Every summer, the start of racing at Del Mar and Saratoga ushers in another season of top-notch two-year-old racing, where the possibility exists to see future champions make their debuts. In 2012, racing fans attuned to the action at Saratoga saw all three of the 2013 Triple Crown race winners (Orb, Oxbow, and Palace Malice) make their first starts, and in 2014, those that kept their eyes on Del Mar saw a colt named American Pharoah finish fifth in a maiden race… the following year, he swept the Triple Crown.
With these maiden races at Del Mar and Saratoga carrying so much importance, The Turf Board is proud to present our “Diamonds in the Rough” column for the second straight year. Diamonds in the Rough will detail the results of the most notable maiden races at each of the prestigious summer meets, and who knows? Perhaps we’ll uncover another future Triple Crown winner!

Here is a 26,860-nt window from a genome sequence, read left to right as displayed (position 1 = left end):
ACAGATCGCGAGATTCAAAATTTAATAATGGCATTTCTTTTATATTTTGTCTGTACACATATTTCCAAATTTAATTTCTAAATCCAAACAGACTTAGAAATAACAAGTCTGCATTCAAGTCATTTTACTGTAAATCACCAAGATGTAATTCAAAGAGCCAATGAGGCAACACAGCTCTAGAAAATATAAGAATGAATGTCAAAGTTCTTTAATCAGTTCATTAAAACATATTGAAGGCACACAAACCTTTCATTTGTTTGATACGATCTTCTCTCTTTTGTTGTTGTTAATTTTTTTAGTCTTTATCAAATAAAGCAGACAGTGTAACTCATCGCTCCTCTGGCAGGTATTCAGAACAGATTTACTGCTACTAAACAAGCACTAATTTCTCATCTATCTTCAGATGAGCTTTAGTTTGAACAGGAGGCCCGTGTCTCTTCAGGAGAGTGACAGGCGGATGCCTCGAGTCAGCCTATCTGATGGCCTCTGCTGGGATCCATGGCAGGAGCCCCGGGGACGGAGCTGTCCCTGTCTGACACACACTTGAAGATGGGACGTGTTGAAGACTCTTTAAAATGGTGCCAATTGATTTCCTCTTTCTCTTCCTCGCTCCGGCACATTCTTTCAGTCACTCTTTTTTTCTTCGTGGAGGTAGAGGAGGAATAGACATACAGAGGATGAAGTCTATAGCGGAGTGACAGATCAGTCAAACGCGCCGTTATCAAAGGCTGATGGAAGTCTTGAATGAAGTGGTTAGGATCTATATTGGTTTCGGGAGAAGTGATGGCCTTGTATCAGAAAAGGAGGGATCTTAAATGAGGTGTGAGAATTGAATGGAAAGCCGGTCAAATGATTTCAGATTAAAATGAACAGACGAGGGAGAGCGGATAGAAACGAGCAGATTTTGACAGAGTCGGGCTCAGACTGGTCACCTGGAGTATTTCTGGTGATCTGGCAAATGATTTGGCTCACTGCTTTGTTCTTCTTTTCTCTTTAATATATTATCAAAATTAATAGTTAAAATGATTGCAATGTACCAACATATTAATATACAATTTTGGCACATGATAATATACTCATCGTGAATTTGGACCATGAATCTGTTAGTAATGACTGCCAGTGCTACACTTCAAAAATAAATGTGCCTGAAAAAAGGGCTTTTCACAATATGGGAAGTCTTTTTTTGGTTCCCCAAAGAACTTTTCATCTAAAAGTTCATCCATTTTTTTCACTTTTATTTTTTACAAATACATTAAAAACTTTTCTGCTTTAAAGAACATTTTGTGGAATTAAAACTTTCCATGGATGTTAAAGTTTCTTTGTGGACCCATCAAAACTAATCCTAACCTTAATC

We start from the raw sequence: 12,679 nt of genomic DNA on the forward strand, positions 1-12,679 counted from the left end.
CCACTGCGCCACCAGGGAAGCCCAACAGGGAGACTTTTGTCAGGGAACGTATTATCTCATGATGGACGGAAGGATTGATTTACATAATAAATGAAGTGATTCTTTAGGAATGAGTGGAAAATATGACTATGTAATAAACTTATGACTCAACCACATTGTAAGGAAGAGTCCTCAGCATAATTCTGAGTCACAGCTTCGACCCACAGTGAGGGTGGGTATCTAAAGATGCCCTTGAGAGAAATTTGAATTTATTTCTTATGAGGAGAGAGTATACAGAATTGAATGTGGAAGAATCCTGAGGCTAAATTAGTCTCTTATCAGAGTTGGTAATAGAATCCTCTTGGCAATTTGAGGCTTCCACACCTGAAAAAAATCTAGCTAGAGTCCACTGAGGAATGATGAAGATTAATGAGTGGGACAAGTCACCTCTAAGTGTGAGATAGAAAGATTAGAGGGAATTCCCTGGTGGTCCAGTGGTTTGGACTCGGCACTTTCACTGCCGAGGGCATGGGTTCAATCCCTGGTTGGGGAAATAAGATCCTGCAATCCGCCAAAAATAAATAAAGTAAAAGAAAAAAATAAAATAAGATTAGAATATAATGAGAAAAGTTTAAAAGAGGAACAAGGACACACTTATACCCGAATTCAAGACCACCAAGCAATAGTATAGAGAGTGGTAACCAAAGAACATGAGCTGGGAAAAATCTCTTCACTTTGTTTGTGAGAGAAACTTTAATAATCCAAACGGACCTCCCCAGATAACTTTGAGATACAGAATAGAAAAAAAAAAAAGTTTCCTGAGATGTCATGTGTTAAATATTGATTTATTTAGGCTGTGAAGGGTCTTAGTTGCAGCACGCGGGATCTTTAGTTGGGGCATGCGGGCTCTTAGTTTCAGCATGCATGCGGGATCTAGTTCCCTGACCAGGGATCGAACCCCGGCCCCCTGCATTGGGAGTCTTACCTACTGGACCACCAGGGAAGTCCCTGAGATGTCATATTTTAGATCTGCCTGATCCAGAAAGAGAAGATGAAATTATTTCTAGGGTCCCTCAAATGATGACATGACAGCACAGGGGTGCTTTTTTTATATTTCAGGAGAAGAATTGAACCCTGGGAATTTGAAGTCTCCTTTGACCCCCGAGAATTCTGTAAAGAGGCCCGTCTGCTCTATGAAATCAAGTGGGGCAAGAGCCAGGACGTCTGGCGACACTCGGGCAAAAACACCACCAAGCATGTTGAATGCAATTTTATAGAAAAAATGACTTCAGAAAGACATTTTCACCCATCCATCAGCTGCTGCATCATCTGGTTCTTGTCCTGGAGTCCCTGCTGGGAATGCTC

We’ll start the first column of 2016 by recapping four maiden special weights that were held at Del Mar on opening weekend, including a sensational performance from a colt that looks like a budding star…
July 15th, Del Mar Race 2
5 Furlong Maiden Special Weight for California-Breds Fillies
Radish and I’ll Be Around were the favorites after finishing second and third in a similar race on June 16th at Santa Anita, but while they were separated by a head that day, I’ll Be Around took a big step forward at Del Mar to leave Radish far behind. Visually, I’ll Be Around looked terrific–she was quick out of the gate, opened up a 3 1/2-length rounding the turn, and extended it to four lengths in the homestretch before cruising home an uncontested winner by 3 1/4 lengths. From a time perspective, she ran a bit slowly, stopping the clock in :59.46 seconds while earning a 58 Beyer speed figure. But the way that she completely dominated the race suggests that she could have more to offer down the road. Runner-up Veiled Heat could also be one to watch, for after a slow start left her well off the pace, she produced an eye-catching late rally to gain 5 1/4 lengths on I’ll Be Around in the final furlong and finish a clear second, 2 1/4 lengths ahead of Radish. It was a very solid effort for a first-time starter, and I’m looking forward to seeing how she fares in her next start.
July 16th, Del Mar Race 6
5 Furlong Maiden Special Weight for California-Breds